3. Lastly, you can download, install and run GPU-Z. It’s a program that gives you a detailed list of all your GPU’s specifications, including its memory size, type, bus width, and peak bandwidth.

How Much VRAM Do I Need for Gaming?

If you have a 1080p monitor, you’ll need at least 12 GB of vRAM, if not more, to run recently released AAA titles and future-proof your graphics card for upcoming games with increasingly higher-quality textures. In the case of 1440p, the sweet spot is 12 to 16 GB, especially if you’re interested in Ray Tracing (which requires additional vRAM).

Lastly, for 4K or higher resolutions, the more vRAM, the merrier, as these resolutions are very vRAM intensive and can strain even the most powerful GPUs. Aim for a GPU with at least 16 GB of VRAM for 4K gaming, if not 24GB, just to be safe.

But vRAM isn’t the only factor to consider when purchasing a new graphics card. A GPU is essentially a mini-computer in itself with its very own processing cores, cache, and, of course, vRAM designed specifically for graphics processing.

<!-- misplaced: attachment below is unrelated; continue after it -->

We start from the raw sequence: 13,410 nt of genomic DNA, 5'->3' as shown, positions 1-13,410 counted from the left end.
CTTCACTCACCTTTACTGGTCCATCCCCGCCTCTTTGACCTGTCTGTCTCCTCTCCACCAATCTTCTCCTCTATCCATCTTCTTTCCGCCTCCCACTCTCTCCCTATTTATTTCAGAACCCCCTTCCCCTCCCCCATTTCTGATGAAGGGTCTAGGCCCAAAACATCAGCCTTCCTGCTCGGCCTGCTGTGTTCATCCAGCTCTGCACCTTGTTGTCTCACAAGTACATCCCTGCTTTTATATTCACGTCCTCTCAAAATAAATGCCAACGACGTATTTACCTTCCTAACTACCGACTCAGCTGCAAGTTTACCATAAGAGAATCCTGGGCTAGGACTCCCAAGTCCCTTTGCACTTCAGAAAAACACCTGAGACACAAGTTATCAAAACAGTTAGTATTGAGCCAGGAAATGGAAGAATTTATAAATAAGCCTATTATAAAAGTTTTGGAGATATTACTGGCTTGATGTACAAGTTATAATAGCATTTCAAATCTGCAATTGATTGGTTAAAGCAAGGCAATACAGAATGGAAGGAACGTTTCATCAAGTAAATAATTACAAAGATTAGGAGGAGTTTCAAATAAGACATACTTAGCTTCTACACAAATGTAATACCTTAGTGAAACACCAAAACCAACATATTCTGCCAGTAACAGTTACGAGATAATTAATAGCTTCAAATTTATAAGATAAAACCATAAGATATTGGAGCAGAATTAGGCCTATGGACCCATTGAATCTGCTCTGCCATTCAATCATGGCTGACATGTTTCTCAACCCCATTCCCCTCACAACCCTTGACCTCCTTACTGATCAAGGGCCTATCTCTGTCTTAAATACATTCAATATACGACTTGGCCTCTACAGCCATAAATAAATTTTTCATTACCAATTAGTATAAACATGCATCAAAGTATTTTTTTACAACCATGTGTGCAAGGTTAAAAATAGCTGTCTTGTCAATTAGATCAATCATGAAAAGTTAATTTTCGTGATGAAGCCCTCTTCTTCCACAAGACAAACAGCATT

The following are all the specs worth considering before purchasing a GPU:

Shader Cores

Shader cores are responsible for processing 3D pixel and vertex shaders, tessellation, temporal anti-aliasing (TAA), and geometric shading.

Modern GPUs come with thousands of shader cores, and having more of them usually results in higher frame rates. That’s because computer graphics are highly parallel and scale well across multiple cores.

Choosing the GPU with the highest number of shader cores is always preferable for gamers. Ensure your computer case has adequate cooling, as more shader cores translate to more heat.

Render Output Units (ROPs)

ROPs sit at the very end of the rendering pipeline, producing the final pixels on the frame buffer, which is then displayed on your monitor.

They are connected directly to the on-die memory controllers and handle tasks like anti-aliasing (excluding TAA), post-process effects (bokeh, depth of field, FXAA, SMAA, etc.), delta color compression, anisotropic filtering, and determine the overall pixel throughput of the GPU.

Similar to shader cores, it’s a good idea to pick a GPU with as many ROPs as you can get. This is particularly important if you have a high-resolution monitor because higher resolutions require higher pixel throughput.

Memory Bus

The memory bus width determines the GPUs overall bandwidth and vRAM capacity. For example, 32-bit GDDR6 vRAM from HK Hynix and Samsung are available in 8Gb and 16Gb capacities. That means on a 256-bit wide bus, you can have either 8 or 16 GB of vRAM but not 10, 12, or 14GB.